IIHS Finds Most New Cars Have Awful Headlights

by under News on 13 Jul 2016 04:35:54 PM13 Jul 2016
IIHS Finds Most New Car Headlights Have Awful Headlights

American organisation, the IIHS (Insurance Institute for Highway Safety) recently concluded an investigation to asses the state of the headlamp, a feature so basic it that it's real-world effectiveness is ignored during the buying process, yet is responsible for our ability to drive at night or in poor visibility.

What they found wasn’t good, in that with vehicle manufacturer’s efforts to improve other parts of the car with each iteration, most headlamps in new cars – their quality and ability to effectively illuminate – were pushed to the wayside.

Their research revolved around small SUVs such as the Hyundai Tucson, Honda HR-V, Ford EcoSport, and Mazda CX-3,  as it is one of the fastest growing type of new vehicle on sale today and much more likely to carry passengers during most trips, making safety even more of a priority.

The overall rating is based on how well the cars fared in five different situations that test their ability to light the road and/or obstacles ahead: while driving straight, sharp turns, and gradual curves. Other criteria that could earn it extra credit would be the amount of glare perceived by oncoming traffic as well as if the car had automatic high beam control and used it well.

Headlamps vary widely between manufacturers and even between variants of a single model. Often base variants would only be equipped with halogen illumination while the higher to top-spec units would have projectors, xenon, or LEDs – sometimes with adaptive features that follow the direction of the front wheels to light up corners.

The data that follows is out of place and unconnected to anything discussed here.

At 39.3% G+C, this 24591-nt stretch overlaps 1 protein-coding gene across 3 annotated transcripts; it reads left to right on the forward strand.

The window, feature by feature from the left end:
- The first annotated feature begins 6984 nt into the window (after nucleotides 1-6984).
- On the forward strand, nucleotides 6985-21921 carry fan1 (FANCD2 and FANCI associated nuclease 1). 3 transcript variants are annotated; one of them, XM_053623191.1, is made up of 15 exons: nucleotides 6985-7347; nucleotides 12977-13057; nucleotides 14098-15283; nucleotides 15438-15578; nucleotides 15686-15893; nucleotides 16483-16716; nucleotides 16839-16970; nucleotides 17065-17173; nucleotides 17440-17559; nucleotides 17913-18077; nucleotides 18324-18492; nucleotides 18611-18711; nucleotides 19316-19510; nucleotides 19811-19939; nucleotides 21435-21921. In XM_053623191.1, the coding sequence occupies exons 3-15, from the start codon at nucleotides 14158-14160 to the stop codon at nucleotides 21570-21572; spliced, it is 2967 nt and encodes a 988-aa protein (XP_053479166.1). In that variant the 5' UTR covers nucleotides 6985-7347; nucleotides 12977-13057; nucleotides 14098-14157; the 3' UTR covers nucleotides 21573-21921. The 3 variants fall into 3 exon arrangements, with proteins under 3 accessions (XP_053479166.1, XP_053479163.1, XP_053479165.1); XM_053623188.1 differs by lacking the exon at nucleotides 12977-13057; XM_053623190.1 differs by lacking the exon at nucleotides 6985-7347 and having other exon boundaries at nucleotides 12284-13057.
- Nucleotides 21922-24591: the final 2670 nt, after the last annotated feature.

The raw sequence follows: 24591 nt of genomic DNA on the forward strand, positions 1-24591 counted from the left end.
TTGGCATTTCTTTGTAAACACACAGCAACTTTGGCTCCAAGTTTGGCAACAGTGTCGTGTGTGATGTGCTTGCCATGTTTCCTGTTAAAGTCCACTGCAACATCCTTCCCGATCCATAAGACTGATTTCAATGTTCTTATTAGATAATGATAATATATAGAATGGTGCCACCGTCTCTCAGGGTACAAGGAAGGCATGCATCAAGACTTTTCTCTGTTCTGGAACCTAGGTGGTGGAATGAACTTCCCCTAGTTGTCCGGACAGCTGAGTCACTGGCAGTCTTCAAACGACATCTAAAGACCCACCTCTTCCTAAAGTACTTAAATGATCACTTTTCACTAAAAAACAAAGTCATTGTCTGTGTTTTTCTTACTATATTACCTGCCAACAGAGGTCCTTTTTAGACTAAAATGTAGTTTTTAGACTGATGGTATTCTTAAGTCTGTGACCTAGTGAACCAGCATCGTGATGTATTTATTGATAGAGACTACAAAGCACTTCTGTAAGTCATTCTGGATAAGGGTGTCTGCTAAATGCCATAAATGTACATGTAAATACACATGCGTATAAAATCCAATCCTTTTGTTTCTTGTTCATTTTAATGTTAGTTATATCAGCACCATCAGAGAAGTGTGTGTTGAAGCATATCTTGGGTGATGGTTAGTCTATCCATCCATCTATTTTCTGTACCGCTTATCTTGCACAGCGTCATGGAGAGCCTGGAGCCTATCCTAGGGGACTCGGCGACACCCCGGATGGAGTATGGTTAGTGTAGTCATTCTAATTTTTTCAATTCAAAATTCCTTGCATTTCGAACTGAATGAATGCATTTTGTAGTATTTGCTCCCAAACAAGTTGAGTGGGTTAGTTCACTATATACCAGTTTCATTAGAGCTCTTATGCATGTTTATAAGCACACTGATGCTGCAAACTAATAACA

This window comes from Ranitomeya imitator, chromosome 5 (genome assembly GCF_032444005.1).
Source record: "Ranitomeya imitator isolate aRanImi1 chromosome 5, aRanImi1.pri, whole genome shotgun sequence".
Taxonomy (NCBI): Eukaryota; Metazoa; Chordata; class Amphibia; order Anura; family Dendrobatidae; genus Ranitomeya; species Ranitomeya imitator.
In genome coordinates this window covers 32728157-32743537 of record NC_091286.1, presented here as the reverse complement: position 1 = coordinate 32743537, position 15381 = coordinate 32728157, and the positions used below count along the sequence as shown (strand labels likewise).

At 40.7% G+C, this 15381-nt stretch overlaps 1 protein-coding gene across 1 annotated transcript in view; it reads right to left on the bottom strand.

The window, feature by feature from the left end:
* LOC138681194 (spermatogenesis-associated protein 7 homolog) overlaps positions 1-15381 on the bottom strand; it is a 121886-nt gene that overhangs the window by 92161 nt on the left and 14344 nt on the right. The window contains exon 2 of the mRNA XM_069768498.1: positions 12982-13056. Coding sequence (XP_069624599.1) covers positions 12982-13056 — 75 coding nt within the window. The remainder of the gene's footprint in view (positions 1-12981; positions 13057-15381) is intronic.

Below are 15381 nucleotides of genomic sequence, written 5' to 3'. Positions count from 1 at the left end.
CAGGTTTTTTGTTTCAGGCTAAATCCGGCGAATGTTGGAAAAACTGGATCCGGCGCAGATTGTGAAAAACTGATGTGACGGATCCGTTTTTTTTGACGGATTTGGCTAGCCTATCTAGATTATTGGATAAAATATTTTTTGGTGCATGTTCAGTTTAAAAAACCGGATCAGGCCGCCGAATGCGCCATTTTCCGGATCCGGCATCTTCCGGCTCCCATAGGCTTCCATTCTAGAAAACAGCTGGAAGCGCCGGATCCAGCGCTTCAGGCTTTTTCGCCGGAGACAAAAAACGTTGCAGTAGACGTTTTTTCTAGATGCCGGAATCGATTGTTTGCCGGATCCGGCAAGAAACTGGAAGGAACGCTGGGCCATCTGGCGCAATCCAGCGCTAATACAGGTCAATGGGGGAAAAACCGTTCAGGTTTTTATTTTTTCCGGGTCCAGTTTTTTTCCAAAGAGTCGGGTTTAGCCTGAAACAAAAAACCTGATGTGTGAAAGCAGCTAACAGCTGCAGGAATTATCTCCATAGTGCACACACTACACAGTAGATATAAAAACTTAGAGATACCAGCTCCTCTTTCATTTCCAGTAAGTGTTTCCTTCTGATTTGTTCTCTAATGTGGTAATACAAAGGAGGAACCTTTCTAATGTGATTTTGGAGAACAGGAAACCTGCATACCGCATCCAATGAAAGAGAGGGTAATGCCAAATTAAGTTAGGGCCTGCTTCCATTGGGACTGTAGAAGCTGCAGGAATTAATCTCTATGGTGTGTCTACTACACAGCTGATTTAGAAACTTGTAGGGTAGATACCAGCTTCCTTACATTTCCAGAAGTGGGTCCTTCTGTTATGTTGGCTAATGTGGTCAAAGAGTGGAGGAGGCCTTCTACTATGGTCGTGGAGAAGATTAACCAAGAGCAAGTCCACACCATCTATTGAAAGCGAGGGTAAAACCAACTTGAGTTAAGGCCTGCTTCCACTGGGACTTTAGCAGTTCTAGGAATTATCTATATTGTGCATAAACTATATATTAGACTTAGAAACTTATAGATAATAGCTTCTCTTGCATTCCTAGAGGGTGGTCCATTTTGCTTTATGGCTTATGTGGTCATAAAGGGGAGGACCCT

IIHS Finds Most New Car Headlights Have Awful HeadlightsIIHS Finds Most New Car Headlights Have Awful HeadlightsIIHS Finds Most New Car Headlights Have Awful Headlights

There were 21 different cars tested in this batch alone with many combinations of different headlights and features. However, of that bunch, the IIHS rated nearly all of them as “poor” or “marginal”, while the Honda HR-V being the most disappointing of the bunch. The Mazda CX-3, however, took home the only “acceptable” rating which, in the scheme of things, isn’t exactly high praise, especially since it’s reserved for the higher GT Touring spec as it comes with the most effective headlights in the CX-3 range.

IIHS is gradually putting more emphasis on headlights as they test new cars and wants to make it a more prominent factor in determining a car’s overall safety rating. They hope that automakers will respond with a renewed focus on illumination quality in the coming years.

Perhaps ANCAP should also include headlight quality and effectiveness as a core criteria during their own safety tests Down Under.

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